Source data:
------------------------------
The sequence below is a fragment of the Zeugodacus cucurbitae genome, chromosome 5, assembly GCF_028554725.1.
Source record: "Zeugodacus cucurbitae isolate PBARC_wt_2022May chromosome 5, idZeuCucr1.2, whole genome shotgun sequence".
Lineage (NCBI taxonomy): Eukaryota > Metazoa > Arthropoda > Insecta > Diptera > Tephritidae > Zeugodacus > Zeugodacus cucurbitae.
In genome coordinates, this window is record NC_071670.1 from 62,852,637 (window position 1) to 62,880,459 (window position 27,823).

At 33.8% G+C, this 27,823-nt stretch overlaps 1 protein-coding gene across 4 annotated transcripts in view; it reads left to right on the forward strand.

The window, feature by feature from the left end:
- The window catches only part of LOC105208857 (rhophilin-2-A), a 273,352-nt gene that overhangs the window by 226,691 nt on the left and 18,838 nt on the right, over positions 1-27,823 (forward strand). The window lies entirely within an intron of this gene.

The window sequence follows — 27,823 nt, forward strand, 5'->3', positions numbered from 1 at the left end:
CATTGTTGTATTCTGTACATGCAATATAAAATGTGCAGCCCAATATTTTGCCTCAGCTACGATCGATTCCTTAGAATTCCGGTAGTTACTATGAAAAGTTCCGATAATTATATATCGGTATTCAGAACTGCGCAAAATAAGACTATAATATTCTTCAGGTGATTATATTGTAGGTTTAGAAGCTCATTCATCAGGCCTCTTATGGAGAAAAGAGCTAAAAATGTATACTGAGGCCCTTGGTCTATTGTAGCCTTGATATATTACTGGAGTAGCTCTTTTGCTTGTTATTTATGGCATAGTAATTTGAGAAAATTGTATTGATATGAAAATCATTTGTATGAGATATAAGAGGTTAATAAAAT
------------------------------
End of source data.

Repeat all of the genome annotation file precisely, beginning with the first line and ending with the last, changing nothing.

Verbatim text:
The sequence below is a fragment of the Zeugodacus cucurbitae genome, chromosome 5, assembly GCF_028554725.1.
Source record: "Zeugodacus cucurbitae isolate PBARC_wt_2022May chromosome 5, idZeuCucr1.2, whole genome shotgun sequence".
Lineage (NCBI taxonomy): Eukaryota > Metazoa > Arthropoda > Insecta > Diptera > Tephritidae > Zeugodacus > Zeugodacus cucurbitae.
In genome coordinates, this window is record NC_071670.1 from 62,852,637 (window position 1) to 62,880,459 (window position 27,823).

At 33.8% G+C, this 27,823-nt stretch overlaps 1 protein-coding gene across 4 annotated transcripts in view; it reads left to right on the forward strand.

The window, feature by feature from the left end:
- The window catches only part of LOC105208857 (rhophilin-2-A), a 273,352-nt gene that overhangs the window by 226,691 nt on the left and 18,838 nt on the right, over positions 1-27,823 (forward strand). The window lies entirely within an intron of this gene.

The window sequence follows — 27,823 nt, forward strand, 5'->3', positions numbered from 1 at the left end:
CATTGTTGTATTCTGTACATGCAATATAAAATGTGCAGCCCAATATTTTGCCTCAGCTACGATCGATTCCTTAGAATTCCGGTAGTTACTATGAAAAGTTCCGATAATTATATATCGGTATTCAGAACTGCGCAAAATAAGACTATAATATTCTTCAGGTGATTATATTGTAGGTTTAGAAGCTCATTCATCAGGCCTCTTATGGAGAAAAGAGCTAAAAATGTATACTGAGGCCCTTGGTCTATTGTAGCCTTGATATATTACTGGAGTAGCTCTTTTGCTTGTTATTTATGGCATAGTAATTTGAGAAAATTGTATTGATATGAAAATCATTTGTATGAGATATAAGAGGTTAATAAAAT